Vermiculite is a benign mineral, which is exfoliated to produce a light weight and buoyant material that is ideal for insulation, packaging and improving soil quality. Much of the vermiculite sold in the United States throughout the 20th century originated from mining operations at Libby in Montana. The product was heavily contaminated with tremolite asbestos and sold as an attic insulation product under the commercial brand name of Zonolite. The speciality chemicals conglomerate W. R. Grace took over operations in 1963 and was fully aware of the contamination and associated health risks but remained silent and mining continued until 1990. Surplus vermiculite was distributed for landscaping playgrounds, gardens, nature strips and sports ovals…..…Nothing strengthens authority so much as silence. 147149

The desolation and deceit was eventually exposed by investigative journalists in 1999. It was declared a public health emergency and assigned to the Superfund National Priorities List by the Environmental Protection Agency. The mine ceased operating in 1990 although the devastation was only disclosed about 10 years later. It gained national attention and intervention via the Environmental Protection Agency eventually followed. 150153

In 2008 the company agreed to pay $250 million towards remediation costs and by 2016 over 7,300 properties had been investigated. Restoration was completed at an additional 2,275 locations, which included abandoned processing plants, recreational facilities, schools, parks, playgrounds and many other contaminated public places. Several hundred sites still require rehabilitation and complete restoration will take many more years.……..It’s easy to write the history. All the eyewitnesses are dead. 154158

An estimated 400 residents in the township have died and an additional 3,000 are suffering from asbestos related respiratory diseases. Many locals and former W. R. Grace employees filed lawsuits against the state and claim it failed to warn them about the risk of contaminated vermiculite. In 2011 a district court judge approved a $43 million settlement for more than 1300 plaintiffs. Another major compensation claim was awarded in January 2017, with over 1000 litigants receiving $25 million. Montana agencies remain steadfast and claim the state had no legal obligation to issue any warnings about the risk of asbestos contamination. The corporate turpitude was neatly summarised by Andrew Schneider, an investigative journalist with the Seattle Post – Intelligencer…………..Uncivil action: A town left to die. 159165

Another one bites the dust

The discovery of asbestos during the late 1880s coincided with rapid industrialisation and its unique properties made it a perfect material with unlimited applications and it was commonly used as a fire retardant in timber buildings. During the 20th century asbestos was prevalent in almost every industrial environment across Australia and was particularly common in manufacturing facilities, power generation plants and transport. It was used in a wide variety of applications as cladding, coating, lagging, cloth, rope, mattresses and fibreboard and was also admixed with cement and used as a building material. 166169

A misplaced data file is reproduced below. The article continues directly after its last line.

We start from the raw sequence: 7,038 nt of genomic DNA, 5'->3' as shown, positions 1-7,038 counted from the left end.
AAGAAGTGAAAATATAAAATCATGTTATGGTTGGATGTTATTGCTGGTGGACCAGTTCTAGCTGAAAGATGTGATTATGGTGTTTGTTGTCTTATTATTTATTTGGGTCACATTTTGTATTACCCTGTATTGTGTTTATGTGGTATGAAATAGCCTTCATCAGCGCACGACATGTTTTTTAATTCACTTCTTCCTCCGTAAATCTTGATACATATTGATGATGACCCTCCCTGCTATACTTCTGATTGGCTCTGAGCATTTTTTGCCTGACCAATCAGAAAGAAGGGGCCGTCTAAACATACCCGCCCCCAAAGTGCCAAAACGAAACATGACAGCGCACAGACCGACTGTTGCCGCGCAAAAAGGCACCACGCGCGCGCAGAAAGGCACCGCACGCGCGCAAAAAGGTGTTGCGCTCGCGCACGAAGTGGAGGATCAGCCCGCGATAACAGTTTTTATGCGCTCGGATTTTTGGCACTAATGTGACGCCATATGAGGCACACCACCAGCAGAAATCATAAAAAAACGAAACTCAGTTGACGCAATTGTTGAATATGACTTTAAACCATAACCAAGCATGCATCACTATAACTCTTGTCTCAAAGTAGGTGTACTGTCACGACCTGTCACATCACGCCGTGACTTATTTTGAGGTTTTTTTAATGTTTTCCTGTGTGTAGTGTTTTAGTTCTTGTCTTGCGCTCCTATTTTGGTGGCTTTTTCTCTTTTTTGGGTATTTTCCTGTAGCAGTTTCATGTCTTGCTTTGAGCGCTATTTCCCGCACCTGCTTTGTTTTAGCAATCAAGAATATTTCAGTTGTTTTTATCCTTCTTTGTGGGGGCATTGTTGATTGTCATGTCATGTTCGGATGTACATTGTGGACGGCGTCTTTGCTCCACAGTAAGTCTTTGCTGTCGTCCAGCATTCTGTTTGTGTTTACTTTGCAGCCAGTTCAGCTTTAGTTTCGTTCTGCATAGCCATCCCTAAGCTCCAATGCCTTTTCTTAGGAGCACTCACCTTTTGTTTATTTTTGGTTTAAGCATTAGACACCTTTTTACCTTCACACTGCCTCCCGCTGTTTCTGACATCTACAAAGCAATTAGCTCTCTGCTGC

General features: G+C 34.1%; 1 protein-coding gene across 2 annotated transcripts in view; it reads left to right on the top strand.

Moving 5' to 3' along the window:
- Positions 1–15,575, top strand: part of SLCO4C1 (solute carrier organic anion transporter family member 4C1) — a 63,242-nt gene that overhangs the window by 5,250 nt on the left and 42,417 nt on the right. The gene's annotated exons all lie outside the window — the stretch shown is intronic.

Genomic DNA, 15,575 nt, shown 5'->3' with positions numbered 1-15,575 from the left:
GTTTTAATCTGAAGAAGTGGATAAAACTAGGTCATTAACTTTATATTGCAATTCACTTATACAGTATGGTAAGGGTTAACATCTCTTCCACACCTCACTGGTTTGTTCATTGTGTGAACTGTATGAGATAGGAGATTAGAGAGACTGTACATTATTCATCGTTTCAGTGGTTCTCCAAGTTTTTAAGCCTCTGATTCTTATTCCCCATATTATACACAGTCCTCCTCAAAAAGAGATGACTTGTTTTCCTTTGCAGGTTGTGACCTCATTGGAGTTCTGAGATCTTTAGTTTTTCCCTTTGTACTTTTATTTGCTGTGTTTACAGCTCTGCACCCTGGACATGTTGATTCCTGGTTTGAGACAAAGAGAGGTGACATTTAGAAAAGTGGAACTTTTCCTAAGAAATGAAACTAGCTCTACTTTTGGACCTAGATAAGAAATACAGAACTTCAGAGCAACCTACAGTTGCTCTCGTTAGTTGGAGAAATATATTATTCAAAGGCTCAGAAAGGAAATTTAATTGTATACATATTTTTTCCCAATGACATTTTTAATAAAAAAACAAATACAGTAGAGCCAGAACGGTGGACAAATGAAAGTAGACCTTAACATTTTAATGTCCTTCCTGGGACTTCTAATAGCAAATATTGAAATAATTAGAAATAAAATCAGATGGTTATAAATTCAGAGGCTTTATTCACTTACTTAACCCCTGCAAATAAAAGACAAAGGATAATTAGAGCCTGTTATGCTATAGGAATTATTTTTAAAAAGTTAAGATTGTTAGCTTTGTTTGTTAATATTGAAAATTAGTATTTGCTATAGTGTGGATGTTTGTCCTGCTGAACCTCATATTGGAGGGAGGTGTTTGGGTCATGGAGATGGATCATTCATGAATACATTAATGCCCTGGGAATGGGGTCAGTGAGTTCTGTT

It is occasionally discovered in the roofing and exterior or interior panels of many older dwellings, schools and hospitals, especially those constructed before the mid-1980s. Indeed, the material became synonymous with insulation and was frequently used inside electrical switchboards, switch rooms, substations and distribution panels. It was adopted throughout the marine industry as lagging inside boiler rooms and for insulating auxiliary pipelines on board vessels. During the 1950s its use increased exponentially to meet the demands of a post war housing boom. The composite materials were manufactured in Australia by the acolytes of Apollyon, which included James Hardie, CSR and Wunderlich. Their products were usually promoted as sensational building solutions and aggressively marketed using hidden persuaders. Asbestos was a component in the structural features of many housing commission properties throughout western Sydney and the eastern suburbs of Perth. 170174

Its increasing availability and popularity extended to the construction of many public and civic buildings throughout the 1970s and asbestos containing products inundated the Australian occupational environment. It was driven via increasing demand from impulsive consumers and supplemented by product diversification from manufacturers and suppliers. Many tradespersons and assistants were unaware of the asbestos content and oblivious to the associated risks, especially its latent and potentially fatal consequences. Exposure to the substance frequently occurred during refurbishment and replacement of external and internal building panels. This often required cutting, grinding, drilling and sanding of asbestos containing materials. The imports of asbestos fibre and consumption of associated products did not peak until the mid-1970s and the potentially devastating consequences can only be estimated. 175177